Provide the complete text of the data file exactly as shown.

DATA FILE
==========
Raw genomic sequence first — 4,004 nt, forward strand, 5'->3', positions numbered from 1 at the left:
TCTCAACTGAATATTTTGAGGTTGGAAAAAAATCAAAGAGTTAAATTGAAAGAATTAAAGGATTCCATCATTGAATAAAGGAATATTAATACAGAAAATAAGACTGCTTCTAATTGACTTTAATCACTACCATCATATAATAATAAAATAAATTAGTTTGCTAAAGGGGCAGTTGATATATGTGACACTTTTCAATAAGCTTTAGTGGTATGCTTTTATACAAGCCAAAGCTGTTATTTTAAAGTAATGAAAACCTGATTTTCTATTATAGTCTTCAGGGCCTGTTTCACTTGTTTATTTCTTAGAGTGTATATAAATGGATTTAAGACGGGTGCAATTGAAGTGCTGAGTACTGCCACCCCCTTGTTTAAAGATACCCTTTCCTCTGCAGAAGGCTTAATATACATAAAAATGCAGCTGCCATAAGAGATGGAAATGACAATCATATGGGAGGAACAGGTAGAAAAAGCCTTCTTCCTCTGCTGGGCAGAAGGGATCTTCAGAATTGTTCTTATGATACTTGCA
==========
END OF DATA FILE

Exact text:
Raw genomic sequence first — 4,004 nt, forward strand, 5'->3', positions numbered from 1 at the left:
TCTCAACTGAATATTTTGAGGTTGGAAAAAAATCAAAGAGTTAAATTGAAAGAATTAAAGGATTCCATCATTGAATAAAGGAATATTAATACAGAAAATAAGACTGCTTCTAATTGACTTTAATCACTACCATCATATAATAATAAAATAAATTAGTTTGCTAAAGGGGCAGTTGATATATGTGACACTTTTCAATAAGCTTTAGTGGTATGCTTTTATACAAGCCAAAGCTGTTATTTTAAAGTAATGAAAACCTGATTTTCTATTATAGTCTTCAGGGCCTGTTTCACTTGTTTATTTCTTAGAGTGTATATAAATGGATTTAAGACGGGTGCAATTGAAGTGCTGAGTACTGCCACCCCCTTGTTTAAAGATACCCTTTCCTCTGCAGAAGGCTTAATATACATAAAAATGCAGCTGCCATAAGAGATGGAAATGACAATCATATGGGAGGAACAGGTAGAAAAAGCCTTCTTCCTCTGCTGGGCAGAAGGGATCTTCAGAATTGTTCTTATGATACTTGCA